Zinc Prices Surge as Supplies Shrink – by Tatyana Shumsky (Wall Street Journal – June 22, 2014)


Zinc is trading at its highest price in more than a year amid diminishing supplies of the metal.

Zinc for delivery in three months rose $24, or 1.1%, to $2,177 a metric ton Friday on the London Metal Exchange, the highest level since Feb. 14, 2013. Zinc prices gained 4.3% for the week.

The metal is primarily used to galvanize steel to make rust-resistant products. Zinc supplies are dwindling as construction demand is ramping up globally while mines shut down.

The amount of zinc held in the LME’s global warehouse network fell to a 3½-year low of 674,375 metric tons on Thursday. While the stockpiles increased by 1,900 tons on Friday, the amount of zinc in LME storage is still down 28% this year.

“That decline in stocks is helping to drive zinc higher, no question about it,” said Michael Turek, senior director of metals with Newedge in New York. “In the meantime, demand is quite good in the U.S., and Europe isn’t the basket case we expected it to be.”

Global demand for zinc is likely to grow 5.7% this year to 13.85 million metric tons and expand a further 5.2% in 2015, according to Morgan Stanley analysts.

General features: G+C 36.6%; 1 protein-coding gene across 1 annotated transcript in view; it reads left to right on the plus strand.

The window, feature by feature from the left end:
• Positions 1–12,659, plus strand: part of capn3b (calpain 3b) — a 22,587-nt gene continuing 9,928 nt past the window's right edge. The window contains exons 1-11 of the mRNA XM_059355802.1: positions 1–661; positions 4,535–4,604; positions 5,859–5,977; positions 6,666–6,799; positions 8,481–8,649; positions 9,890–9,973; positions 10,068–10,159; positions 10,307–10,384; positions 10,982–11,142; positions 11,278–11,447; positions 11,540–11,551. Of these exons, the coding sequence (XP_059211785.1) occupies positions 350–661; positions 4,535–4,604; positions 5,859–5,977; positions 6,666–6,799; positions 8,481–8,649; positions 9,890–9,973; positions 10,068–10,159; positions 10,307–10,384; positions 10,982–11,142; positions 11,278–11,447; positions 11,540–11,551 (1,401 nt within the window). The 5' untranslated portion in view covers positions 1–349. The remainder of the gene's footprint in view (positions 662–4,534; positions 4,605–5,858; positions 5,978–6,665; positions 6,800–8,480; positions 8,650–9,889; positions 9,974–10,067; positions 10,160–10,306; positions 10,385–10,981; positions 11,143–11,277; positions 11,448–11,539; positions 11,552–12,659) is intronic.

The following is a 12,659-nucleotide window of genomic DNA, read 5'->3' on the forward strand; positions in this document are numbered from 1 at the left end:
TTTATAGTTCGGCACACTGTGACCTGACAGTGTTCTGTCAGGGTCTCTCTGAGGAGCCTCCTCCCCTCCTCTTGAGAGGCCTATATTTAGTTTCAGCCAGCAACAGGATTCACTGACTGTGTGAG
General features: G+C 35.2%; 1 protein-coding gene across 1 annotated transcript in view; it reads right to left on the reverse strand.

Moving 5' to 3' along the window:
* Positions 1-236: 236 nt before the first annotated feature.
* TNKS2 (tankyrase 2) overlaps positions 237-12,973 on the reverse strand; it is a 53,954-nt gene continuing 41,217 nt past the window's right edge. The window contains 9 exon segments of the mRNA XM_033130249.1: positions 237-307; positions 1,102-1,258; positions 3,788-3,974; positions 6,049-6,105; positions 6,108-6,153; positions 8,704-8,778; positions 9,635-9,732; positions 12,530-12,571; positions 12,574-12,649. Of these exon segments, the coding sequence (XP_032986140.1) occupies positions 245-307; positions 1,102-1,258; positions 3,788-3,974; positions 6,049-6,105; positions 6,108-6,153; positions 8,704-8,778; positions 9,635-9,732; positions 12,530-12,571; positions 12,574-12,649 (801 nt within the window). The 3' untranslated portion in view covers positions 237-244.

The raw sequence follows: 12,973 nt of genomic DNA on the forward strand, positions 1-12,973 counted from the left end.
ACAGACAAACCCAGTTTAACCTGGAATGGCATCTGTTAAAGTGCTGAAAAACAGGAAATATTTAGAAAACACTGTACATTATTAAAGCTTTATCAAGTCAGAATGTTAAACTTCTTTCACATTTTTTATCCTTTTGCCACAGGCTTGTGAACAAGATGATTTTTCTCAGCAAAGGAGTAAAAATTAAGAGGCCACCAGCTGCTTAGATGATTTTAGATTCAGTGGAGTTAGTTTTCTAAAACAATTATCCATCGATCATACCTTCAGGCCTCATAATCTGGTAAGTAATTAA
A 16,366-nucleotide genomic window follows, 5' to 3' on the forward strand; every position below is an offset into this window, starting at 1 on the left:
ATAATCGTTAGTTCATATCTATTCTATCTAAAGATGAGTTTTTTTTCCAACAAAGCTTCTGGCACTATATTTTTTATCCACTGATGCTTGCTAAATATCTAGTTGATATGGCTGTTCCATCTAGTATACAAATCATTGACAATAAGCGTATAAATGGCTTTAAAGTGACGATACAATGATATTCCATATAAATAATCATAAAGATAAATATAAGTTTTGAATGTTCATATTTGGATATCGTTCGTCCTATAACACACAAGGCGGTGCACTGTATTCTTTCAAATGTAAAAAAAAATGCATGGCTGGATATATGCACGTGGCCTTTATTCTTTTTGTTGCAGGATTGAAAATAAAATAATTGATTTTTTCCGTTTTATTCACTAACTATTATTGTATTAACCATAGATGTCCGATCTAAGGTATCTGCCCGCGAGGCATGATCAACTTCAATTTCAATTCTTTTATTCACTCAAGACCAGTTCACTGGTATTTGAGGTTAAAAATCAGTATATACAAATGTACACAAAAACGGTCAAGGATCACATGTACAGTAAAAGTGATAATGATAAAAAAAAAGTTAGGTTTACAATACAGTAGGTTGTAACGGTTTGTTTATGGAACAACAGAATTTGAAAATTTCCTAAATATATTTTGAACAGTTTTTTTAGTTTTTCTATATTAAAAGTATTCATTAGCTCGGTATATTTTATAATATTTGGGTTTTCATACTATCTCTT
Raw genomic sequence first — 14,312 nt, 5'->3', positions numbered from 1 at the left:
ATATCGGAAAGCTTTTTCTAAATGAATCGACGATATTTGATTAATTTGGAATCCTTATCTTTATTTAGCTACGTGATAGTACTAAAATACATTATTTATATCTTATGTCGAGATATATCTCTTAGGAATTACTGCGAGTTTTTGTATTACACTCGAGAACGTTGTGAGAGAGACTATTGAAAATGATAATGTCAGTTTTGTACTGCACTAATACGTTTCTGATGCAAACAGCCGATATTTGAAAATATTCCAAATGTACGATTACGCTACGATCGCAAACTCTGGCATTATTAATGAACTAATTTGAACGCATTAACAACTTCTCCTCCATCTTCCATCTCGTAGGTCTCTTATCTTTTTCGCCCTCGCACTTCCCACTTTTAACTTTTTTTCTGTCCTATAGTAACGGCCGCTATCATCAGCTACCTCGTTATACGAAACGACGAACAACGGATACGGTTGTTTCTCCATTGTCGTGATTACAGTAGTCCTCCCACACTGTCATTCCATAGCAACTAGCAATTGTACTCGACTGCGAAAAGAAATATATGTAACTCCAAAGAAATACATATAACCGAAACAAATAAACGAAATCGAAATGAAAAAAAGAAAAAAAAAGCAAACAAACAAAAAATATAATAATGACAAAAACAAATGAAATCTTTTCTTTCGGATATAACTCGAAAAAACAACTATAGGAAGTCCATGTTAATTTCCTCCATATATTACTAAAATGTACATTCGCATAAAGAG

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Teck Resources honoured for environmental stewardship – by Susan Down (Vancouver Sun – May 30, 2014)


Natural resource industries have always been a huge part of Canada’s economy, but in the past the resource developers were focused more on extract-and-exit operations than mitigating the long-term effects of activities such as mining and logging.

However, one Vancouver corporation is proving that miners can be good stewards, choosing to integrate social and environmental goals into business performance. In March, Teck Resources Ltd. received the award for corporate environmental excellence, one of six environmental awards handed out annually by the GLOBE Foundation, a Vancouver business consultancy. A diversified mining company with operations in Canada, the U.S., Chile and Peru, Vancouver-based Teck produces steelmaking coal, zinc and copper.

Teck was singled out from more than 20 applicants for the environmental award by a panel of judges who assessed companies on criteria such as industry leadership, measurable improvements in environmental practices, and transparency in communications. Runners-up this year were Bell and bathroom tissue manufacturer Kruger Products.

Rewarding mining companies for improving is not just “greenwashing” public relations, say organizers. “Everybody uses mining resources in consumer products, so (good practices) have a prolific impact,” said Nancy Wright, vice-president of marketing for the GLOBE Foundation.

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COLUMN-Bulls lose patience with zinc’s slow-burn story – by Andy Home (Reuters U.S. – May 7, 2014)


Andy Home is a Reuters columnist. The opinions expressed are his own.

May 7 (Reuters) – Markets are fickle things. A few months ago zinc was the only game in town among the base metals traded on the London Metal Exchange (LME). The market was chasing a bullish story of pending supply shortfall as some of the world’s largest mines reach the end of their natural lives.